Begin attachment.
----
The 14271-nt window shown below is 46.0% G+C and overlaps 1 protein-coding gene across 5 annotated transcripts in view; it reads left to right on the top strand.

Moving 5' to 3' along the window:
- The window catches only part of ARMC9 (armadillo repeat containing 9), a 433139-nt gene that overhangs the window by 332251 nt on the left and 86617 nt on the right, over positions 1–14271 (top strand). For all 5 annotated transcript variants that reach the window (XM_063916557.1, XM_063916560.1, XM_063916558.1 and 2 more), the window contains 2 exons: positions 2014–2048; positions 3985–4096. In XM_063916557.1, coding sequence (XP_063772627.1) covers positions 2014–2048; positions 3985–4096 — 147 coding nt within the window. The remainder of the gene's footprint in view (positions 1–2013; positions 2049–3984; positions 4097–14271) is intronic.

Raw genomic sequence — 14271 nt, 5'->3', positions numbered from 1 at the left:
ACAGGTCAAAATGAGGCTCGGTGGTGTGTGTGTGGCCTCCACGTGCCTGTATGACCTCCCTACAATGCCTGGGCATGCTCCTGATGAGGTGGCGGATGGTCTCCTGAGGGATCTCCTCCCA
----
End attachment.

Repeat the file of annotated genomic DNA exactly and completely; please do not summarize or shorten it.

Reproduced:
The 14271-nt window shown below is 46.0% G+C and overlaps 1 protein-coding gene across 5 annotated transcripts in view; it reads left to right on the top strand.

Moving 5' to 3' along the window:
- The window catches only part of ARMC9 (armadillo repeat containing 9), a 433139-nt gene that overhangs the window by 332251 nt on the left and 86617 nt on the right, over positions 1–14271 (top strand). For all 5 annotated transcript variants that reach the window (XM_063916557.1, XM_063916560.1, XM_063916558.1 and 2 more), the window contains 2 exons: positions 2014–2048; positions 3985–4096. In XM_063916557.1, coding sequence (XP_063772627.1) covers positions 2014–2048; positions 3985–4096 — 147 coding nt within the window. The remainder of the gene's footprint in view (positions 1–2013; positions 2049–3984; positions 4097–14271) is intronic.

Raw genomic sequence — 14271 nt, 5'->3', positions numbered from 1 at the left:
ACAGGTCAAAATGAGGCTCGGTGGTGTGTGTGTGGCCTCCACGTGCCTGTATGACCTCCCTACAATGCCTGGGCATGCTCCTGATGAGGTGGCGGATGGTCTCCTGAGGGATCTCCTCCCA